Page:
“The medical part of the care of our rheumatic disease patients is often the easy part. What is difficult, and the reason we doctors stand in awe of our social work department, is the finding of access to medications, solving of social problems, the support systems, the immense paperwork, the outreach programs, and sometimes just being a friend to our patients,” says Michael D. Lockshin, MD, director of the Barbara Volcker Center for Women and Rheumatic Disease and co-director of the Mary Kirkland Center for Lupus Research, both at the Hospital for Special Surgery.
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Explore This IssueDecember 2013
Communication is a vital component of patient-centered care. Social workers help optimize physician–patient communication, and communication with the entire medical team; in turn, this can minimize patient and family concerns. They are the lynchpin between family, healthcare systems, and community resources, helping families navigate an increasingly overwhelming and depersonalized system.1 Social workers can help patients be true partners in their care by empowering them to engage in active dialogue with their physicians and other care providers. Patients can then collaborate with the team in the healing process. By providing education and support to patients, social workers encourage informed decision making in the face of unavoidable choices and tasks.
It is well documented that patients with chronic disorders are more likely to be nonadherent to treatment than those with other diseases. Evidence suggests that nonadherence contributes to poor long-term outcomes, as well as increased utilization cost.4,5 Social workers assess the social determinants of health, such as financial resources, insurance status, health beliefs, and health literacy issues that can contribute to nonadherence, medication mismanagement, and coping with illness. These challenges can lead to expensive emergency room visits, increase disease damage, and illness complications.3
The literature also suggests that better communication between the healthcare provider and the patient is key to improve adherence.6 Cultivating trusted relationships with patients can open the lines of communication, allowing the social worker to expand the care plan by activating relevant community resources that are readily accessible to the patient. This contributes to a more comprehensive and continuous team to engage and address patient and family needs.7 If basic needs are not met, this can undermine the care plan and leave patients feeling helpless. To uncover these barriers to care, communication with patients needs to be optimal.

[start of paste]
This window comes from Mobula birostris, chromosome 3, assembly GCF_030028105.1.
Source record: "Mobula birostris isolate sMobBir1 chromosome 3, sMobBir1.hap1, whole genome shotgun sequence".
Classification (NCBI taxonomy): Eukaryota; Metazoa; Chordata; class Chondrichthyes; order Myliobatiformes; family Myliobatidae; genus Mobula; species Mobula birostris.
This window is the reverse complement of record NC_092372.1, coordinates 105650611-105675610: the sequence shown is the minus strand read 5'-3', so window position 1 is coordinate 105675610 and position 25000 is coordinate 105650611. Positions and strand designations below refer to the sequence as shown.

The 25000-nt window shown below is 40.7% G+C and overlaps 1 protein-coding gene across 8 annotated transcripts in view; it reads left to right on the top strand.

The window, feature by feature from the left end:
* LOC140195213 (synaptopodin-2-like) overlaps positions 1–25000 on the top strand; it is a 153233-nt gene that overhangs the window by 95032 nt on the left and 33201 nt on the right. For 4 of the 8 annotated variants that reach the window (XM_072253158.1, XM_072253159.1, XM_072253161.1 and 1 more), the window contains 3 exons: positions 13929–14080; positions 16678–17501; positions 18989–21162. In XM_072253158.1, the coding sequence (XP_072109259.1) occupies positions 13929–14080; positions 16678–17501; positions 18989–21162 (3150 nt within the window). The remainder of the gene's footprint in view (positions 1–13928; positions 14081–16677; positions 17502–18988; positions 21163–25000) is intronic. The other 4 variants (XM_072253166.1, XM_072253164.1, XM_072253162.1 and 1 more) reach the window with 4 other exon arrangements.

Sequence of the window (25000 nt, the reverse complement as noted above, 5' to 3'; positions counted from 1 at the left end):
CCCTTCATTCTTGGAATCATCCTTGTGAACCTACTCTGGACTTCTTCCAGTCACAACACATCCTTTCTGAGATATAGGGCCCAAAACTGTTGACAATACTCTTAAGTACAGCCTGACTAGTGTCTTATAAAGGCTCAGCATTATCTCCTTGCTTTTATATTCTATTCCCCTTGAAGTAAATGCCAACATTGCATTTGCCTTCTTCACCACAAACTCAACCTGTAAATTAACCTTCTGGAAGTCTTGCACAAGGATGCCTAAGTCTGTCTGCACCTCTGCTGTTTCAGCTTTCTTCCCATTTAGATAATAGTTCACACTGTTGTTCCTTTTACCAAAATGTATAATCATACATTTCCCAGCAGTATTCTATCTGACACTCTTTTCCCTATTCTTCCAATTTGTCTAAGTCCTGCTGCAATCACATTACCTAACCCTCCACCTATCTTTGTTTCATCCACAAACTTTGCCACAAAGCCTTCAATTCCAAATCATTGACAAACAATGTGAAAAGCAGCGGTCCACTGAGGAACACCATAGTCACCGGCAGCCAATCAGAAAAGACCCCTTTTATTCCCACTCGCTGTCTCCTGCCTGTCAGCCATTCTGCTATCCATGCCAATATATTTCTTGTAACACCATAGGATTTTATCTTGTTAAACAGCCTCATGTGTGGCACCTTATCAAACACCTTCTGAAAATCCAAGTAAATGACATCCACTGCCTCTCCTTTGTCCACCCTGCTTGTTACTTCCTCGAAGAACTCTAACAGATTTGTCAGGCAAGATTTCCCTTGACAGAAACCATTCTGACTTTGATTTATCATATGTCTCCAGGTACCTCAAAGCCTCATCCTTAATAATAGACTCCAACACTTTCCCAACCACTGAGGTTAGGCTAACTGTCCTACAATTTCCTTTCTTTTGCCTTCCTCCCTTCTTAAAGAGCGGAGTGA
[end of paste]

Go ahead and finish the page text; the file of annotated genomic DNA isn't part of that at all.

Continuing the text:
“I’ve found our social work staff to be incredibly experienced and resourceful, finding clever solutions to problems that I would never have thought of myself. Between time constraints placed on doctors and gaps in medical school teaching when it comes to some practical issues of taking care of the ‘whole’ patient, our social workers have really provided an extra level of care and support that I am sometimes not capable of,” notes Alana B. Levine, MD, assistant attending physician and clinical associate at the Barbara Volcker Center for Women and Rheumatic Diseases at the Hospital for Special Surgery.
Addressing the Emotional Components of Care
The emotional dimensions of a chronic illness are often overlooked in the context of a medically centered care plan.8 For example, fatigue, a feature of many rheumatologic illnesses, can lead to frustration and a sense of helplessness, anger, fear, hopelessness, and defeat.9 This can often lead to low self-efficacy, compromising a patient’s competence to manage their illness. Medications that treat the illness can affect mood, as well as overall disease burden.8 It’s important that a patient’s risk factors for mental illness, such as depression, be assessed on a continuous basis. Even mild depression may reduce a person’s motivation to access medical care or to follow treatment plans.8 Through comprehensive assessments, a social worker identifies and addresses these issues to make appropriate referrals to community agencies or other members of the team, ensuring that these confounding concerns don’t jeopardize the success of the treatment plan or affect the patient’s medical outcome.